Thursday, November 28, 2019

Quantum Ansible

Nikolai Nikitin and Konstantin Toms

A few days ago a paper appeared in the physics arXiv that described a clever new faster-than-light signaling scheme. The authors are a pair of Russians from the Lomonosov State University in Moscow, Nikolai Nikitin and Konstantin Toms, who is currently a postdoc at the University of New Mexico after spending time at the ATLAS experiment at CERN. N&T called their paper "Quantum Ansible" after a fictional FTL signaling device in the novels of Ursula LeGuin.

N&T's Quantum Ansible is a more sophisticated realization of my early (1982) FLASH FTL signaling scheme which imagined a universal quantum copying device that could exactly duplicate any unknown quantum state. My FLASH proposal was quickly refuted by Wootters, Zurek and others and led to the discovery/invention of the quantum no-cloning rule which plays an important part in the field of quantum computing.

Any classical datum can be easily copied, as simple as pushing the "Duplicate" command in your computer menu. But Nature outlaws such a duplicate command for quantum data. The best you can do, given an unknown quantum state, as was shown by Leonard Mandel, is to duplicate that state with 5/6 (= 83.3%) accuracy. As noise-free as this might seem, this small degree of copying imperfection was precisely sufficient to render my FLASH FTL communication scheme kaput.

The field of quantum computing has developed immensely since the discovery of the no-cloning rule. We know, for instance, that it is possible to perfectly clone any known quantum state. And thanks to the field of quantum computing, there is an easy way to do so: the so-called CNOT gate (or Feynman gate, as it is sometimes called).

The four possible operations of the CNOT gate.

The CNOT gate has two inputs and two outputs. The top input traverses the gate unchanged; the bottom input flips its sign if the top input is |1>. If the top input is |0>, the bottom output remains the same. CNOT stands for "Controlled NOT": the top input controls whether the bottom input will remain the same or will be subjected to the NOT operation, which changes a one to a zero.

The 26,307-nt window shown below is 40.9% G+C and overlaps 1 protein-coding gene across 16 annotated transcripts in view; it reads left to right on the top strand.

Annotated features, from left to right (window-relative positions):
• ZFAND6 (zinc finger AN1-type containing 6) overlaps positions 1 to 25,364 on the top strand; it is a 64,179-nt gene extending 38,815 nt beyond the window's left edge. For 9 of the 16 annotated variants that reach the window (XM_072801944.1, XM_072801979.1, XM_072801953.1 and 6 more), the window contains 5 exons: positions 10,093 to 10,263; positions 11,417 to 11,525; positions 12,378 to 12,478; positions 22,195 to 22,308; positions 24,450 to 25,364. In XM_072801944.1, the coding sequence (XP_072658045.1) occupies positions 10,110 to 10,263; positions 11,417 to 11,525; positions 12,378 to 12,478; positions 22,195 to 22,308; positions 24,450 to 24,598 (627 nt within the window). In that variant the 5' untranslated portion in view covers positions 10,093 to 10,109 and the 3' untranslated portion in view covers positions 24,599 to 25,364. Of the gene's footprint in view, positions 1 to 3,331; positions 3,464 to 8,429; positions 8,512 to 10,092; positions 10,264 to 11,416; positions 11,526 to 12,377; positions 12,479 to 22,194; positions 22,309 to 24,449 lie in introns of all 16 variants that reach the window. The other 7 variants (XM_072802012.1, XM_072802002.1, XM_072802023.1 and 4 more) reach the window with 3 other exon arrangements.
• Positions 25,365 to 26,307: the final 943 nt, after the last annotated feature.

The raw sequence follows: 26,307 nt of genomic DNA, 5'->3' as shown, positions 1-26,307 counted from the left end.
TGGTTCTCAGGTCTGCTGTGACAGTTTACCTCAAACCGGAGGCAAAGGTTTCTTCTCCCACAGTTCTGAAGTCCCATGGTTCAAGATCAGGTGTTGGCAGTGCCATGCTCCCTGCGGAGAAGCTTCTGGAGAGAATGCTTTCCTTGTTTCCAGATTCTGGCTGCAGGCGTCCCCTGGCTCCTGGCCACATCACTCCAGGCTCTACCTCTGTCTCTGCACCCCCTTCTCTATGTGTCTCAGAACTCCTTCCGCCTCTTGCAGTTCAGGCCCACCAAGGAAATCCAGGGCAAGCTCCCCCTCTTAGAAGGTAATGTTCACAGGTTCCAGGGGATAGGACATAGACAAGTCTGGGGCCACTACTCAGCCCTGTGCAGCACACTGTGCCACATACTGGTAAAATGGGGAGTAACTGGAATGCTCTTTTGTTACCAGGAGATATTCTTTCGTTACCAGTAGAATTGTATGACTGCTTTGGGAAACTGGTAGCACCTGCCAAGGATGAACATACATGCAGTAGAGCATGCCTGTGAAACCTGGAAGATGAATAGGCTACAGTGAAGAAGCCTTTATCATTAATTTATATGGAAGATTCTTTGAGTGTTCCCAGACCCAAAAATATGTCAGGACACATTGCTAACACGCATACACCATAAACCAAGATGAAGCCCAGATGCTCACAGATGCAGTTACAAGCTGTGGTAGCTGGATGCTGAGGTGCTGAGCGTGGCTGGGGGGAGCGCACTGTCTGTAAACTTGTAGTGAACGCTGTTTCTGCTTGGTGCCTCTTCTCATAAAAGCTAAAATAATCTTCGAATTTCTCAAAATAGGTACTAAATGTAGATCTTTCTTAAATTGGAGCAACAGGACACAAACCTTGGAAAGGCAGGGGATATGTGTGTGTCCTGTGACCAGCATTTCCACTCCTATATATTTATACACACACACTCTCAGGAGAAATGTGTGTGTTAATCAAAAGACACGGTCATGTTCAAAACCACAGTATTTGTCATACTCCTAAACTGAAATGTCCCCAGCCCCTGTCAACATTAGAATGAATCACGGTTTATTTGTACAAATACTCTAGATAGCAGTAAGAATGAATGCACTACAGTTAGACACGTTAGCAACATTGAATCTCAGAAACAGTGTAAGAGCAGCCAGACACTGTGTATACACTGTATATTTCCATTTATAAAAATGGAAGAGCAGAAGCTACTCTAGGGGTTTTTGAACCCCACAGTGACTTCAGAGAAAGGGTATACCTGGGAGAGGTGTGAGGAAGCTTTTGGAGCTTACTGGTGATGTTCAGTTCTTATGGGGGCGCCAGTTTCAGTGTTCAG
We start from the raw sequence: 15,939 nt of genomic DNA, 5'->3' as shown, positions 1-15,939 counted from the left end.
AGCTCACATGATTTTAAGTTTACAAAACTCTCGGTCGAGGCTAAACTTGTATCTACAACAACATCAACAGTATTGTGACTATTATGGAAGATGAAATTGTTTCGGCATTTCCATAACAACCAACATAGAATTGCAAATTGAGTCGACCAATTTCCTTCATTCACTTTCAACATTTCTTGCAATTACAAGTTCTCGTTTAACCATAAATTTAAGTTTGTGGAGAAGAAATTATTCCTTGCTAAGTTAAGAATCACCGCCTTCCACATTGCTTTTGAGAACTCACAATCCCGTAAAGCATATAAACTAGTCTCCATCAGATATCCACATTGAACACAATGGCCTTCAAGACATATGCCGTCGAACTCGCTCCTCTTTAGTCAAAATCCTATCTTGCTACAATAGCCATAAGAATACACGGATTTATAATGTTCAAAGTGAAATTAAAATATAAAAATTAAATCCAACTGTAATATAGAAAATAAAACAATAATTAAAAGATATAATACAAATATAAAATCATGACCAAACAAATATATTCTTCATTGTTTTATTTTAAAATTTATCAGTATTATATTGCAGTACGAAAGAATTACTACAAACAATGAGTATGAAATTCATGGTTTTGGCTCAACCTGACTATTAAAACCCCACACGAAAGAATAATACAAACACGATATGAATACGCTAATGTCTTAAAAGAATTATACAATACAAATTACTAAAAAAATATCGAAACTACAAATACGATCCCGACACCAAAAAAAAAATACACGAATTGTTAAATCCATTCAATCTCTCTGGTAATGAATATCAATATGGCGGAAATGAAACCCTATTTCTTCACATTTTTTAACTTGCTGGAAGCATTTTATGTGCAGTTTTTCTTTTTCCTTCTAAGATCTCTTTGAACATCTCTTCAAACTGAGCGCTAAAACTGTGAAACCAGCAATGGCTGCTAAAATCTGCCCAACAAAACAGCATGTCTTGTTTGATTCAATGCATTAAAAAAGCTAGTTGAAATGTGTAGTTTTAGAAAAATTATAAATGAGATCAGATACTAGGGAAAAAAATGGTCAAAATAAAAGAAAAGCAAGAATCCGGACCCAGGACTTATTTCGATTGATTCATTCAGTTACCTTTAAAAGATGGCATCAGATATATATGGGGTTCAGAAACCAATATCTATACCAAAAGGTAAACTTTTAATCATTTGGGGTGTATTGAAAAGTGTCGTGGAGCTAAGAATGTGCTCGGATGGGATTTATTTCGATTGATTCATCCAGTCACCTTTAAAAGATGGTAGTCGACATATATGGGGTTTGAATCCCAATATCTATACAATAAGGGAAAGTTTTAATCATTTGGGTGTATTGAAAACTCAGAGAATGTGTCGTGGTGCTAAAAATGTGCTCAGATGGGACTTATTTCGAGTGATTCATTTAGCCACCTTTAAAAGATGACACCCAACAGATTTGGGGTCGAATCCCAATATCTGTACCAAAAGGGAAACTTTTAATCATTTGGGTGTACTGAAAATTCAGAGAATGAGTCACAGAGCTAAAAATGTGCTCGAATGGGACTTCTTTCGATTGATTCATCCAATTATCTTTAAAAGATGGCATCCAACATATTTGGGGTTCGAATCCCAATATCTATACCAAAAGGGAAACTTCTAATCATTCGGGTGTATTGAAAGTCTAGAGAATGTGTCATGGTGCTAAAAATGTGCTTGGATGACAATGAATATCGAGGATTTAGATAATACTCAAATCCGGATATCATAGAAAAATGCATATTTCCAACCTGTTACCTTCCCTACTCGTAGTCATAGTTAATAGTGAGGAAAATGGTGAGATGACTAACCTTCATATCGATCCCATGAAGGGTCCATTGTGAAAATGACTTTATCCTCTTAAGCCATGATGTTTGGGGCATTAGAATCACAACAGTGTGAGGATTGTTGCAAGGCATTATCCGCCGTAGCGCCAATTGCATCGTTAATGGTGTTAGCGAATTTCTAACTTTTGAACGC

As simple as this gate seems to be, the CNOT gate plays an important role in quantum computing. It can, for instance, be used to clone a known quantum state, without the use of lasers.

In a classical computer the inputs and outputs of the CNOT gate are simple binary bits, symbolized by zeros and ones. In a quantum computer, the inputs and outputs are quantum states, symbolized (in Dirac notation) by |0>s and |1>s. In the case of the quantum ansible, |0> represents the spin-down state of Alice's electron in the z-direction, a quantum state which could also be symbolized as:

|0> ----> | minus z--Alice>

|1> ----> |plus z -- Alice>

With this re-interpretation of the operation of the CNOT gate, it is easy to see how this simple gate can be used as a cloning tool for an orthogonal pair of quantum states.

We consider only the gate operations labeled A and B. In these two cases the bottom input is always |0> which in the physical situation represents Alice's electron having spin down in the z direction). In these two special cases, we note that the CNOT gate will clone either the |0> or the |1> state if it is presented to the upper input. Simply put in a |0> and two |0>s come out. Put in a |1> and two |1>s come out. In this special situation the CNOT gate can be used as a simple cloning tool for one particular known quantum state.

The importance of cloning in faster-than-light signaling schemes cannot be overestimated. In the usual measurement situation you get just one chance to measure the spin state of a single photon or electron. With a cloning device you can get two or more chances to measure different physical properties of a single quantum entity.

The designers of the quantum ansible imagine Bob located 4 light-years away on Alpha Centauri sending a spin-entangled sequence of electrons to Alice on Earth. Bob measures one electron spin and sends the other partner of the pair to Alice. If Bob measures spin along the z axis, Alice's distant electron will immediately (!) acquire a z-direction spin (either up or down); if Bob measures along the x axis Alice's distant electron will instantly acquire an x-axis spin.